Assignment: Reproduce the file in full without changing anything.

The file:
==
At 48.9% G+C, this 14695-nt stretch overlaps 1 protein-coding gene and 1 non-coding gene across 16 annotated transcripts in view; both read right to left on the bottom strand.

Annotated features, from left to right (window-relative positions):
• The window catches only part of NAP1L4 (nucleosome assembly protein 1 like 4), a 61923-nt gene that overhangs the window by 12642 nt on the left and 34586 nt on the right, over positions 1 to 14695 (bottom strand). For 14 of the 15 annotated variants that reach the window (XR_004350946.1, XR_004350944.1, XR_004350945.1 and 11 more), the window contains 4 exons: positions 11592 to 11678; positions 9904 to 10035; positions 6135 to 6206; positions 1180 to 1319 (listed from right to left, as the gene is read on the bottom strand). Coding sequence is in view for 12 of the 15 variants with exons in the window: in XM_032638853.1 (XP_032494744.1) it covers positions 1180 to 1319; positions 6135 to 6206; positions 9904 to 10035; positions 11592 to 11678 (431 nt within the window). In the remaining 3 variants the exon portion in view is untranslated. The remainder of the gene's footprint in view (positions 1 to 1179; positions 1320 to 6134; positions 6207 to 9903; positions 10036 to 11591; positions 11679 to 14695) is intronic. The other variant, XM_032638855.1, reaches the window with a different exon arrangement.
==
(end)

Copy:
At 48.9% G+C, this 14695-nt stretch overlaps 1 protein-coding gene and 1 non-coding gene across 16 annotated transcripts in view; both read right to left on the bottom strand.

Annotated features, from left to right (window-relative positions):
• The window catches only part of NAP1L4 (nucleosome assembly protein 1 like 4), a 61923-nt gene that overhangs the window by 12642 nt on the left and 34586 nt on the right, over positions 1 to 14695 (bottom strand). For 14 of the 15 annotated variants that reach the window (XR_004350946.1, XR_004350944.1, XR_004350945.1 and 11 more), the window contains 4 exons: positions 11592 to 11678; positions 9904 to 10035; positions 6135 to 6206; positions 1180 to 1319 (listed from right to left, as the gene is read on the bottom strand). Coding sequence is in view for 12 of the 15 variants with exons in the window: in XM_032638853.1 (XP_032494744.1) it covers positions 1180 to 1319; positions 6135 to 6206; positions 9904 to 10035; positions 11592 to 11678 (431 nt within the window). In the remaining 3 variants the exon portion in view is untranslated. The remainder of the gene's footprint in view (positions 1 to 1179; positions 1320 to 6134; positions 6207 to 9903; positions 10036 to 11591; positions 11679 to 14695) is intronic. The other variant, XM_032638855.1, reaches the window with a different exon arrangement.